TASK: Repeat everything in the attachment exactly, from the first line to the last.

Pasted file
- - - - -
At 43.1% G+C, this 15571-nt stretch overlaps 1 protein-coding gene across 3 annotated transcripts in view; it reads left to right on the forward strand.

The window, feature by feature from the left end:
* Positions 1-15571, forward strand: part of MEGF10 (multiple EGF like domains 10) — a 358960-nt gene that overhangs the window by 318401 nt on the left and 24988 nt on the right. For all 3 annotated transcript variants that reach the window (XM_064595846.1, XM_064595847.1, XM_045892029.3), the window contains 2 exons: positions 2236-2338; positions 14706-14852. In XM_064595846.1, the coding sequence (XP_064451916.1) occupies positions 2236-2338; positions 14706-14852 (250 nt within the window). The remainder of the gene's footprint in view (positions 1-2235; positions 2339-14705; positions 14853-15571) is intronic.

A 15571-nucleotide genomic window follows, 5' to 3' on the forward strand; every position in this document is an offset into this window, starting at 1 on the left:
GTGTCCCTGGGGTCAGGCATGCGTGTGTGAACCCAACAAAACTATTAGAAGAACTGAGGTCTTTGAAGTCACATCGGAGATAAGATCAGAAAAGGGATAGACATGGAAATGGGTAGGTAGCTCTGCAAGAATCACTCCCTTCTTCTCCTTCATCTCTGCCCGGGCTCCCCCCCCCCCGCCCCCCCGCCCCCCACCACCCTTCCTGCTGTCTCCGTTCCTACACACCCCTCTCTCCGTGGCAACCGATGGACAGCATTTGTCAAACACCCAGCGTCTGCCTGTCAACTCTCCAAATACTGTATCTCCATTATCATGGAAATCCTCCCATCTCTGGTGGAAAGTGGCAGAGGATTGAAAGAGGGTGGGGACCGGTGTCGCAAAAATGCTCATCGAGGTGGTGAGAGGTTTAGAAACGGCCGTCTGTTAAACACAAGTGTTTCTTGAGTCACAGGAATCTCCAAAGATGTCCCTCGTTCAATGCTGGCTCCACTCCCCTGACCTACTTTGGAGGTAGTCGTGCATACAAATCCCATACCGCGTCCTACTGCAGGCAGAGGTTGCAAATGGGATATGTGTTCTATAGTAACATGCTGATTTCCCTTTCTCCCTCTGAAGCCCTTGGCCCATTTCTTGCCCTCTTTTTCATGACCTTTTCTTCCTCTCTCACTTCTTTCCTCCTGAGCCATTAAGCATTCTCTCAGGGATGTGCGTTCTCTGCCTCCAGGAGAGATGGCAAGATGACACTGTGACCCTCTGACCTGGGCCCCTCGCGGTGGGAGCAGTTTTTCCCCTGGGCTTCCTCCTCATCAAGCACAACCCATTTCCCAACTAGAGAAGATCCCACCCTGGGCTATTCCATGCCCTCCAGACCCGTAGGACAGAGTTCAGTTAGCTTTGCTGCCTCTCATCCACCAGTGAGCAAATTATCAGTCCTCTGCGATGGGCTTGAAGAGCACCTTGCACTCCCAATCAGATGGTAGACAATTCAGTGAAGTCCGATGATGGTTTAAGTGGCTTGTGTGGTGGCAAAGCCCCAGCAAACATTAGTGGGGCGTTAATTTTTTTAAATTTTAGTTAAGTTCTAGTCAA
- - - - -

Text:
At 43.1% G+C, this 15571-nt stretch overlaps 1 protein-coding gene across 3 annotated transcripts in view; it reads left to right on the forward strand.

The window, feature by feature from the left end:
* Positions 1-15571, forward strand: part of MEGF10 (multiple EGF like domains 10) — a 358960-nt gene that overhangs the window by 318401 nt on the left and 24988 nt on the right. For all 3 annotated transcript variants that reach the window (XM_064595846.1, XM_064595847.1, XM_045892029.3), the window contains 2 exons: positions 2236-2338; positions 14706-14852. In XM_064595846.1, the coding sequence (XP_064451916.1) occupies positions 2236-2338; positions 14706-14852 (250 nt within the window). The remainder of the gene's footprint in view (positions 1-2235; positions 2339-14705; positions 14853-15571) is intronic.

A 15571-nucleotide genomic window follows, 5' to 3' on the forward strand; every position in this document is an offset into this window, starting at 1 on the left:
GTGTCCCTGGGGTCAGGCATGCGTGTGTGAACCCAACAAAACTATTAGAAGAACTGAGGTCTTTGAAGTCACATCGGAGATAAGATCAGAAAAGGGATAGACATGGAAATGGGTAGGTAGCTCTGCAAGAATCACTCCCTTCTTCTCCTTCATCTCTGCCCGGGCTCCCCCCCCCCCGCCCCCCCGCCCCCCACCACCCTTCCTGCTGTCTCCGTTCCTACACACCCCTCTCTCCGTGGCAACCGATGGACAGCATTTGTCAAACACCCAGCGTCTGCCTGTCAACTCTCCAAATACTGTATCTCCATTATCATGGAAATCCTCCCATCTCTGGTGGAAAGTGGCAGAGGATTGAAAGAGGGTGGGGACCGGTGTCGCAAAAATGCTCATCGAGGTGGTGAGAGGTTTAGAAACGGCCGTCTGTTAAACACAAGTGTTTCTTGAGTCACAGGAATCTCCAAAGATGTCCCTCGTTCAATGCTGGCTCCACTCCCCTGACCTACTTTGGAGGTAGTCGTGCATACAAATCCCATACCGCGTCCTACTGCAGGCAGAGGTTGCAAATGGGATATGTGTTCTATAGTAACATGCTGATTTCCCTTTCTCCCTCTGAAGCCCTTGGCCCATTTCTTGCCCTCTTTTTCATGACCTTTTCTTCCTCTCTCACTTCTTTCCTCCTGAGCCATTAAGCATTCTCTCAGGGATGTGCGTTCTCTGCCTCCAGGAGAGATGGCAAGATGACACTGTGACCCTCTGACCTGGGCCCCTCGCGGTGGGAGCAGTTTTTCCCCTGGGCTTCCTCCTCATCAAGCACAACCCATTTCCCAACTAGAGAAGATCCCACCCTGGGCTATTCCATGCCCTCCAGACCCGTAGGACAGAGTTCAGTTAGCTTTGCTGCCTCTCATCCACCAGTGAGCAAATTATCAGTCCTCTGCGATGGGCTTGAAGAGCACCTTGCACTCCCAATCAGATGGTAGACAATTCAGTGAAGTCCGATGATGGTTTAAGTGGCTTGTGTGGTGGCAAAGCCCCAGCAAACATTAGTGGGGCGTTAATTTTTTTAAATTTTAGTTAAGTTCTAGTCAA